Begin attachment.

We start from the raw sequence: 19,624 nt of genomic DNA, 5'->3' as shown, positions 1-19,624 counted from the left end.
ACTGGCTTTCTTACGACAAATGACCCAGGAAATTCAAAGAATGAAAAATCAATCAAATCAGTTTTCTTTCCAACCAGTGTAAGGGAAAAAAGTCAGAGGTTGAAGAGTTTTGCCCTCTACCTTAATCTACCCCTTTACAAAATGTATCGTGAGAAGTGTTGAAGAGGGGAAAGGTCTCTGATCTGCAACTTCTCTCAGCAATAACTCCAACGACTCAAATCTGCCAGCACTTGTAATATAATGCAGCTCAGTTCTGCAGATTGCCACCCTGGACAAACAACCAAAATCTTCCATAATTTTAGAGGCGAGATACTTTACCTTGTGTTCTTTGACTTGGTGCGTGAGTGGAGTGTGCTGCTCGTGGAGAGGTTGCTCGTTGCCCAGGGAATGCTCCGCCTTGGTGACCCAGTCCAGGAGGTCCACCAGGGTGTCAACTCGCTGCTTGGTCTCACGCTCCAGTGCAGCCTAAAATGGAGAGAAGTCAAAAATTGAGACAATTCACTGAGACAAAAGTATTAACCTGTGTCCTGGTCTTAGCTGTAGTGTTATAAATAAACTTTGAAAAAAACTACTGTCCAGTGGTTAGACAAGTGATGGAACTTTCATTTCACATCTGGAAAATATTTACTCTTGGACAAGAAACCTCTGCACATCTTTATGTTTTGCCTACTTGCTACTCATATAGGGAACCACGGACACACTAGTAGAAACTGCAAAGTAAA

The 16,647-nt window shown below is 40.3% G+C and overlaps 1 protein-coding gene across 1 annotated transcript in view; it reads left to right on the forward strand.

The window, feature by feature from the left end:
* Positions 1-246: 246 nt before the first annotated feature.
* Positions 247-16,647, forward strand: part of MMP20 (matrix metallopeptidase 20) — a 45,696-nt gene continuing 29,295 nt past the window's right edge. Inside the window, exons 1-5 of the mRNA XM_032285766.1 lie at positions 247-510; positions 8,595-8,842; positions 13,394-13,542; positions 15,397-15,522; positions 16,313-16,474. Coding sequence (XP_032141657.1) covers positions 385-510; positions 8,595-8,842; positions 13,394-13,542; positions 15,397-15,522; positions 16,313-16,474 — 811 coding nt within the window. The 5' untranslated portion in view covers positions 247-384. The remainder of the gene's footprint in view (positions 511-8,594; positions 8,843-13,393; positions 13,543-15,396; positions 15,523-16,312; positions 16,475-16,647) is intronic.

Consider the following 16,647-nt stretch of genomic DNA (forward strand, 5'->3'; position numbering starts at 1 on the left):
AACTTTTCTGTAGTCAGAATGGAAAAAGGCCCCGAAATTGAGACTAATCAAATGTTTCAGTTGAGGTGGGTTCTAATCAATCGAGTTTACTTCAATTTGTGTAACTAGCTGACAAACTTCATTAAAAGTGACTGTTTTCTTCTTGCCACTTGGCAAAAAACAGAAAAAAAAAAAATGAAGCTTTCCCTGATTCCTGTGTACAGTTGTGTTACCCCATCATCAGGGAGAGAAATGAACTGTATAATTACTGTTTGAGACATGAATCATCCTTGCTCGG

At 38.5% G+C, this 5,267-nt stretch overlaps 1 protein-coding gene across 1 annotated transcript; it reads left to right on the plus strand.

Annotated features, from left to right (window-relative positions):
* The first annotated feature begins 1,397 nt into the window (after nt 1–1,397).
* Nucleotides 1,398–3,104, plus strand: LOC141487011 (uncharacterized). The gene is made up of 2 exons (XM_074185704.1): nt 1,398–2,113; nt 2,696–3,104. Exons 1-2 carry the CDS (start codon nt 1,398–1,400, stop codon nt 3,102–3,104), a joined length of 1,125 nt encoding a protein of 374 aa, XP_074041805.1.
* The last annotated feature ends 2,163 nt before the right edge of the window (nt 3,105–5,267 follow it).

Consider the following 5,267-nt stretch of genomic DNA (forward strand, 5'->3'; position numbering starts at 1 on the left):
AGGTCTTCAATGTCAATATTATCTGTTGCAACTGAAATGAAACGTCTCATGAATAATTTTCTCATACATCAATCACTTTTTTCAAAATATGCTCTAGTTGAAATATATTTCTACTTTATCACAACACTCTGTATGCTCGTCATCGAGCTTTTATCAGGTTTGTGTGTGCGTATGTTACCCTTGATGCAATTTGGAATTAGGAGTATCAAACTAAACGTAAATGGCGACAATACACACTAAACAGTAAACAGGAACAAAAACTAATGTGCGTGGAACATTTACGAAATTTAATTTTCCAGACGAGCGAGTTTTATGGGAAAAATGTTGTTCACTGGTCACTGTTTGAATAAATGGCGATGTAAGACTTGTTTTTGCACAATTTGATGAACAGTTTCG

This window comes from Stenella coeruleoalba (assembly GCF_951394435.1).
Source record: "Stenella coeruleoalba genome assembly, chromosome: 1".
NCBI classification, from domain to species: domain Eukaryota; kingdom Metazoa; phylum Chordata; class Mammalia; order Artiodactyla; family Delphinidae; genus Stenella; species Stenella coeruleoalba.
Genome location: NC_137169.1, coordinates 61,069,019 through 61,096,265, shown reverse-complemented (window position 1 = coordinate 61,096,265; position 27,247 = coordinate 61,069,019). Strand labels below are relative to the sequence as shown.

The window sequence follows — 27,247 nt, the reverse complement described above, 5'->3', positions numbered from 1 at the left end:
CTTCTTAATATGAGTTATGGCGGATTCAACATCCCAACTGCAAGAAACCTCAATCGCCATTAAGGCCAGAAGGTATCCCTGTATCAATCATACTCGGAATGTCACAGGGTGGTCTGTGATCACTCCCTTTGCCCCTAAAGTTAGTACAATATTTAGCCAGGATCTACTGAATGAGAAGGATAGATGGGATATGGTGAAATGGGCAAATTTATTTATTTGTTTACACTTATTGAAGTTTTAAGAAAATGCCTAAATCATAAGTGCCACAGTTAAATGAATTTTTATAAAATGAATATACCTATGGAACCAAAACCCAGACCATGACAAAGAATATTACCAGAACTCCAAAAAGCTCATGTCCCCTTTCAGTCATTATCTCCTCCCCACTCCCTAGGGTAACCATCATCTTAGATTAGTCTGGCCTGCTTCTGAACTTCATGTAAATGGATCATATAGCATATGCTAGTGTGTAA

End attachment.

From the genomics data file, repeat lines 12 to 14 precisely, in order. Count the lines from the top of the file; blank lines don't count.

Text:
* Nucleotides 1,398–3,104, plus strand: LOC141487011 (uncharacterized). The gene is made up of 2 exons (XM_074185704.1): nt 1,398–2,113; nt 2,696–3,104. Exons 1-2 carry the CDS (start codon nt 1,398–1,400, stop codon nt 3,102–3,104), a joined length of 1,125 nt encoding a protein of 374 aa, XP_074041805.1.
* The last annotated feature ends 2,163 nt before the right edge of the window (nt 3,105–5,267 follow it).

Consider the following 5,267-nt stretch of genomic DNA (forward strand, 5'->3'; position numbering starts at 1 on the left):